The group complains that people see cities and counties as deep pockets the can be sued and that costs taxpayers millions of dollars every year that cold be used to fund important programs that have lost their funding due to budget shortfalls.
In Orange County, the $7.6 million spent on litigation could have more than paid for both the countyâ€™s Domestic Violence program and Emergency Medical Services.
In Anaheim, the $2.4 million spent on litigation could have covered the operating costs for the Workforce Development Division whose programs are designed to match employer needs with qualified local job seekers.
The report only briefly covers the costs that counties such as Orange County could easily avoid or eliminate.
Unfortunately, the very entities that are so often victims of excessive litigation sometimes perpetrate it as well. Particularly in these economic times, cities, counties and other public agencies are sometimes resorting to suing each other to try to make ends meet.
When public entities sue each other, litigation is even more damaging to taxpayers as they bear the costs of both prosecuting and defending the lawsuit.
The County of Orange has spent more than $2 million on their frivolous court challenge to overturn the pension benefits awarded to police and fire personnel across the state. While the chief proponent of this suit Supervisor John Moorlach claims that he is only pushing the matter because of the impact of Deputy Sheriff pension costs on Orange County and the potential $160 million plus savings to taxpayers, the fact is, he hopes to propel his own personal profile across the state, for the potential gain of future higher elected office. Moorlach of course forgets to point out that there is zero legal standing for his lawsuit and that it represents the biggest abuse of taxpayer dollars to fund frivolous lawsuits.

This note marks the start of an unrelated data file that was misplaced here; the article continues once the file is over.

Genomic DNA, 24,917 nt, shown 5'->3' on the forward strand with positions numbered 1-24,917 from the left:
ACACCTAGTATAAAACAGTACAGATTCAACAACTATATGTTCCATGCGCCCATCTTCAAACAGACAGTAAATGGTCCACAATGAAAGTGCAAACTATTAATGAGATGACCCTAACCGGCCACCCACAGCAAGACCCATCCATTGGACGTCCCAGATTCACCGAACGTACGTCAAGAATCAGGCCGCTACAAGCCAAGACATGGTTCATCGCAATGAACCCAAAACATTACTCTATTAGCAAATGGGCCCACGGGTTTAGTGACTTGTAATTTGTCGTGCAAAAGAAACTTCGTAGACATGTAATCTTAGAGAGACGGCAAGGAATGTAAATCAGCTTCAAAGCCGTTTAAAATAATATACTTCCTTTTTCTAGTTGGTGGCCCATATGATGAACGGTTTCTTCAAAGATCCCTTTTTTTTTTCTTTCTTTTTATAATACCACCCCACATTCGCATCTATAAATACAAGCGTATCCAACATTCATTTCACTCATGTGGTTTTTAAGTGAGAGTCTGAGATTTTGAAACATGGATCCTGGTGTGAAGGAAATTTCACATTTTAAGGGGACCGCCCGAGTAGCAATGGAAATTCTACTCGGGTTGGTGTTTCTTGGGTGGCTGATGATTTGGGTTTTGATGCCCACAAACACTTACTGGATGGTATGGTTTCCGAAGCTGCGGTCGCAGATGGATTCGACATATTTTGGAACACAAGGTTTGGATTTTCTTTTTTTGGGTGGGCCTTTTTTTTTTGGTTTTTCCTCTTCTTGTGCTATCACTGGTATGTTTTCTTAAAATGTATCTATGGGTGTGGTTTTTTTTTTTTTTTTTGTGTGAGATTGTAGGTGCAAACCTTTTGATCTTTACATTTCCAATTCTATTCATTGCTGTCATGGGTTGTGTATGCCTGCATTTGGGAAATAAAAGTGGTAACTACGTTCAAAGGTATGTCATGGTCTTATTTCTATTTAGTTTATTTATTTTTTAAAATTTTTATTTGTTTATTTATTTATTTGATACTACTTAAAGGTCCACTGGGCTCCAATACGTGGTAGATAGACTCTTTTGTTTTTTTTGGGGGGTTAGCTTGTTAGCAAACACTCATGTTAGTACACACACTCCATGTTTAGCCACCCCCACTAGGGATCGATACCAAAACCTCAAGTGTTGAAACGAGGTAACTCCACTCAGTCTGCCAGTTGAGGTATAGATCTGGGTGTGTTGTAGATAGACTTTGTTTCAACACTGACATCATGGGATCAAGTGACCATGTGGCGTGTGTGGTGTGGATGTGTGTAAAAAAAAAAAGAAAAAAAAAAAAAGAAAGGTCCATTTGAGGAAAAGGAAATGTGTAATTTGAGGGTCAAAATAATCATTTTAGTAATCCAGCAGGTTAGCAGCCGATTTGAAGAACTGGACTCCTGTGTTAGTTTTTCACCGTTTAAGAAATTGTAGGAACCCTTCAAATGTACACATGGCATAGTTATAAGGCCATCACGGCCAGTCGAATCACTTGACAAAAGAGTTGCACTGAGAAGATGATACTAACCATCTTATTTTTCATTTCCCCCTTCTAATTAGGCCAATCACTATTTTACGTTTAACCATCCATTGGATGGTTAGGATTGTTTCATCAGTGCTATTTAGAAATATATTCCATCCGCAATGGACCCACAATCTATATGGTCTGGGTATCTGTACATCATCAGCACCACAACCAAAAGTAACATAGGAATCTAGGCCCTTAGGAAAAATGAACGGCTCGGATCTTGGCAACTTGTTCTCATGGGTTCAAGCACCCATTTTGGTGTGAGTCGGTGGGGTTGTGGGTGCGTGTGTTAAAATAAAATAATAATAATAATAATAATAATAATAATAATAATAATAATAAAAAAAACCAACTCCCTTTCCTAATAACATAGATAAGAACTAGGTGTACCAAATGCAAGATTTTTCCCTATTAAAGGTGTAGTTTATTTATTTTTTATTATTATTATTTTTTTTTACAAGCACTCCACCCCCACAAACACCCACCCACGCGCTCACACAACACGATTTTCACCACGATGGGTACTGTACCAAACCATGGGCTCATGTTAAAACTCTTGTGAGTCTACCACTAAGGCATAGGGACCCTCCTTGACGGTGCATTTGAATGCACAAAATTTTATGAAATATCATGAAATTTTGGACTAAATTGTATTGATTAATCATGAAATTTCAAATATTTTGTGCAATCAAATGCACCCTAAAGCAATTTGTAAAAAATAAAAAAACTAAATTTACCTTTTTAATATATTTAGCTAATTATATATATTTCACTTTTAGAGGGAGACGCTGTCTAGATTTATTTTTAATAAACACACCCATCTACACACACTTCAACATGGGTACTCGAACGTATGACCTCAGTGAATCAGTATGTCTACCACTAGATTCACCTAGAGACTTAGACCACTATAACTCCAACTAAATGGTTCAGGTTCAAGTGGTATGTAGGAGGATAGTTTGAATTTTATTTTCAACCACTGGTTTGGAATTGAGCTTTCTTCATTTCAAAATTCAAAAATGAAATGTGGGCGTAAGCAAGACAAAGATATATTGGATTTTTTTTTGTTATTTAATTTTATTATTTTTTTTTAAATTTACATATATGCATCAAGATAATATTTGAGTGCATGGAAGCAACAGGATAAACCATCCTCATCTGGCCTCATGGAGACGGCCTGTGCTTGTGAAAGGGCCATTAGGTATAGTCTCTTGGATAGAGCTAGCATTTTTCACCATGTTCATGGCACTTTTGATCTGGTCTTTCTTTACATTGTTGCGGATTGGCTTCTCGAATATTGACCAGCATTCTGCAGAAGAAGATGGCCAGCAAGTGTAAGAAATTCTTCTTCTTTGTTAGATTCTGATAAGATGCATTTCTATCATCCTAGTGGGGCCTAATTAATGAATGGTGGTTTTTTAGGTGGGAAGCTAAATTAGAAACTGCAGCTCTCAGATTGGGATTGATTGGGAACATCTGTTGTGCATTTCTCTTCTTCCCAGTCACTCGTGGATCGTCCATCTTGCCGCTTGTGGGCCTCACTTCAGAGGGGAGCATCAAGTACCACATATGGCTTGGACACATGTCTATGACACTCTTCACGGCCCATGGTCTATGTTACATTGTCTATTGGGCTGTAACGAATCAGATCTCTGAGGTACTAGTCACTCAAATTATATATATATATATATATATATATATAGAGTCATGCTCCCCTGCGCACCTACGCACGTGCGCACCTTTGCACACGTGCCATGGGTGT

In addition, much of the outside litigation costs Orange Couty spends is to defend against their own brazen violations of employment law. This type of waste is unfortunately not highlighted in the report. In fact, the authors conveniently ignore it completely.
While it is true that sometimes litigants see the County and city governments as a deep pockets, more often than not our elected officials use our money to fund frivolous lawsuits and abuse our legal system for nothing more than their own political gain.
Whether it is trying to overturn fairly negotiated pension benefits for Sheriff’s deputies, or to keep medical marijuana away from a patient in violation of state law (City of Garden Grove), Citizen’s Against Lawsuit Abuse seem to be willing to give elected officials a free pass when they abuse the legal system.